What a difference a year makes.
When Kenny Herzog and I did our 2015 WWE Draft, we complained that the lack of roster depth made picking 20 wrestlers each a challenge. Now, WWE’s ranks are so replete with talent that we could’ve gone into a second round. Thanks to a string of successful NXT callups and high-profile indie signings, it’s not a stretch to call WWE’s current lineup the most loaded in recent wrestling history. And you get the feeling they’re not done stocking up just yet.
What’s more, unlike last year, the reason for even doing a draft – rebuilding the rosters on Raw and SmackDown – doesn’t seem like a stretch. After all, with Shane and Stephanie McMahon jousting for TV time, a WWE brand split could be happening any day now. Quite possibly Monday. What a time to be alive.
So with the NFL draft set to kick off tomorrow in Chicago, we’re back to take another stab at shaking up the WWE ranks. The rules remained the same – we each serve as GM for one brand, everyone on the WWE roster is available, a tag team only counts as one pick and NXT is fair game, too – but everything else has changed. For the better.
Raw: #1, Kevin Owens
Montgomery: There are probably other guys I should take with the first overall pick, though most of them are either A) hurt, or B) Roman Reigns. So instead, I’m building my brand around the wrestler I’ve enjoyed watching the most, KO, who hasn’t even been on the main roster for a year but has already established himself as the best heel in the company, a durable worker, a dependable champ, a scintillating promo and a social media assassin. Also, anyone who hates Michael Cole this much is always welcome on my roster.
SmackDown: #1, Seth Rollins
Herzog: He’s the only guy guaranteed to shake up the main-event scene when he returns, and I have a feeling his initial entrance – and the pop he gets – will help dictate whether he returns as hero or villain. Either way, Rollins isn’t even 30 years old, yet he’s already established himself as one of the most valuable assets in WWE, as evidenced by how large his absence has felt. Does this recent injury worry me about his future health? Nah. That’s what CrossFit and Chipotle are for.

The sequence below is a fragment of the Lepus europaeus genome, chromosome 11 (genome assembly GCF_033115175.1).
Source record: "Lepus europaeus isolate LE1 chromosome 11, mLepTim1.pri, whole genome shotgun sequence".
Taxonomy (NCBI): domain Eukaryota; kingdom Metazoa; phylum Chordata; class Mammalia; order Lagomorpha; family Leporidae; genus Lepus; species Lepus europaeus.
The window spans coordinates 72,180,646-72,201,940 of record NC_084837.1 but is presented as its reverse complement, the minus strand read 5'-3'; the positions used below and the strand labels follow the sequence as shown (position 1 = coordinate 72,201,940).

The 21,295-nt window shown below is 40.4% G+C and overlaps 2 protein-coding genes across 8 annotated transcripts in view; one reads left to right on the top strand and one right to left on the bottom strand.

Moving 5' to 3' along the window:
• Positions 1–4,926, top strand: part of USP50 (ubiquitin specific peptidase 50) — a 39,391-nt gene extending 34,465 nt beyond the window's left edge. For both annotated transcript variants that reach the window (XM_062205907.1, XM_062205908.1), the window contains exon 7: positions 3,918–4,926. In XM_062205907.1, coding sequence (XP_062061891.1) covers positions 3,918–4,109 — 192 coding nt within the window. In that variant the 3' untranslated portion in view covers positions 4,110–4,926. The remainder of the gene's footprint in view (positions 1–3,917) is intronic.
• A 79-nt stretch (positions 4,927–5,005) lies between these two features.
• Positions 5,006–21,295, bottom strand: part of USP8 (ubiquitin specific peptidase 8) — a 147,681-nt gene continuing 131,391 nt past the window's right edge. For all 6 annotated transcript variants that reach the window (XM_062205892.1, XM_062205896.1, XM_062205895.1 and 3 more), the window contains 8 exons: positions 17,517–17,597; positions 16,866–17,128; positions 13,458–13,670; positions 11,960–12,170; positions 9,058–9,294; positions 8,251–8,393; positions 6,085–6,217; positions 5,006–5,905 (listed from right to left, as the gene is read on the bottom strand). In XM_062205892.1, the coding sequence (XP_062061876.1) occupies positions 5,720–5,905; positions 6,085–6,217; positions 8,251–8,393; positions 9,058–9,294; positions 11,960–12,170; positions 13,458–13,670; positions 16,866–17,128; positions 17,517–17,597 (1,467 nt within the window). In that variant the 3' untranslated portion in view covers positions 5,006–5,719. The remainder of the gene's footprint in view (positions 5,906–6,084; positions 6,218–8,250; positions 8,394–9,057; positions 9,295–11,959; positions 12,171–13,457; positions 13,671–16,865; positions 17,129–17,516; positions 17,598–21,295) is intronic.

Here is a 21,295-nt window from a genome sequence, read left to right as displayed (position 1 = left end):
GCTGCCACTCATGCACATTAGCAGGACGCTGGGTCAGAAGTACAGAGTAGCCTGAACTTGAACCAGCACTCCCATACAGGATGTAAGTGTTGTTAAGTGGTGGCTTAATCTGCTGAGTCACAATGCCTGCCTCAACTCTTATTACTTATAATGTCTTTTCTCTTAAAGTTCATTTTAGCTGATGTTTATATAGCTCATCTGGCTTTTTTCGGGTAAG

Raw: #2, A.J. Styles
Sure, his age (38) and injury history (whatever happened to his bad back?) scare me, but both are byproducts of an indie career that spans nearly two decades – and the cost of earning a reputation as one of the best wrestlers on the planet. No one ever doubted the Phenomenal One’s talents, but there were genuine concerns about how he’d be received by WWE fans unfamiliar with his work…to say nothing of Vince McMahon’s perceived bias against stars developed outside his singular system (how’d Sting’s WWE run turn out again?) But so far, so good – perplexing ‘Mania loss to Chris Jericho aside, Styles has a shot at Roman Reigns’ title this Sunday at Payback – and with his Bullet Club mates just making their presence felt, his future prospects appear bright.
SmackDown: #2, New Day
This is actually kind of risky, given that Enzo and Cass seem destined for a run with the Tag Team belts soon, but there’s still no more universally beloved, must-see troupe of shameless entertainers than New Day – even if they’ve put on roughly three memorable matches since their transformation into contemporary carnival barkers.
Raw: #3, Roman Reigns
I know I just badmouthed him, but Raw can’t just be Ring of Honor, so the Roman Empire shall be built on my brand. And even if I’m making this pick begrudgingly, I can’t deny that Reigns’ recent run as WWE World Heavyweight Champ has had glimmers of greatness – specifically, the gradual return to his unapologetic, asskicker roots. Couple that with his talents in the ring (he’s a much better worker than he’s given credit for), and there’s no denying Reigns may finally be putting all the pieces together. He’s not a bad guy, he’s not a good guy, he’s the guy, so hate him all you want…he’s not going anywhere.